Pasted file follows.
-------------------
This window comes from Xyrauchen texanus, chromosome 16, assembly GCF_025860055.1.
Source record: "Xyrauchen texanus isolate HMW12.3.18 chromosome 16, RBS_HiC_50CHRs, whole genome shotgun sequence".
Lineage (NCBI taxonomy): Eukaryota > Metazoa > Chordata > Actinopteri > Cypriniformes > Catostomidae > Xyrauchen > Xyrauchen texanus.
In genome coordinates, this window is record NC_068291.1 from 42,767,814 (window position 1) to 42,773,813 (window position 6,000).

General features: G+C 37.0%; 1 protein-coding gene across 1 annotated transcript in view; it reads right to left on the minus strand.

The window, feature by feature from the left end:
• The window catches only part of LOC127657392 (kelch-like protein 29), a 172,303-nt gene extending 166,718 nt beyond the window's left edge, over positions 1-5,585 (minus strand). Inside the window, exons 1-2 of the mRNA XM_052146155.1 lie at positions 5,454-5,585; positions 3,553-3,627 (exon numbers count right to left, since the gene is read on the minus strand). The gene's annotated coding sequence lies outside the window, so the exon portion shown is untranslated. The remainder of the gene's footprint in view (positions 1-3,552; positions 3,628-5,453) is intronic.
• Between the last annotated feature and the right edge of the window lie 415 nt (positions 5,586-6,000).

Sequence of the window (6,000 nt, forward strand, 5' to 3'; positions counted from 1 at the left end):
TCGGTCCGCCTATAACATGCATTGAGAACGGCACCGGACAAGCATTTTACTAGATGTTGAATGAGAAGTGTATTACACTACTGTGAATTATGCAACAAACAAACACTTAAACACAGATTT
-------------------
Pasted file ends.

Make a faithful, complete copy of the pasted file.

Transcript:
This window comes from Xyrauchen texanus, chromosome 16, assembly GCF_025860055.1.
Source record: "Xyrauchen texanus isolate HMW12.3.18 chromosome 16, RBS_HiC_50CHRs, whole genome shotgun sequence".
Lineage (NCBI taxonomy): Eukaryota > Metazoa > Chordata > Actinopteri > Cypriniformes > Catostomidae > Xyrauchen > Xyrauchen texanus.
In genome coordinates, this window is record NC_068291.1 from 42,767,814 (window position 1) to 42,773,813 (window position 6,000).

General features: G+C 37.0%; 1 protein-coding gene across 1 annotated transcript in view; it reads right to left on the minus strand.

The window, feature by feature from the left end:
• The window catches only part of LOC127657392 (kelch-like protein 29), a 172,303-nt gene extending 166,718 nt beyond the window's left edge, over positions 1-5,585 (minus strand). Inside the window, exons 1-2 of the mRNA XM_052146155.1 lie at positions 5,454-5,585; positions 3,553-3,627 (exon numbers count right to left, since the gene is read on the minus strand). The gene's annotated coding sequence lies outside the window, so the exon portion shown is untranslated. The remainder of the gene's footprint in view (positions 1-3,552; positions 3,628-5,453) is intronic.
• Between the last annotated feature and the right edge of the window lie 415 nt (positions 5,586-6,000).

Sequence of the window (6,000 nt, forward strand, 5' to 3'; positions counted from 1 at the left end):
TCGGTCCGCCTATAACATGCATTGAGAACGGCACCGGACAAGCATTTTACTAGATGTTGAATGAGAAGTGTATTACACTACTGTGAATTATGCAACAAACAAACACTTAAACACAGATTT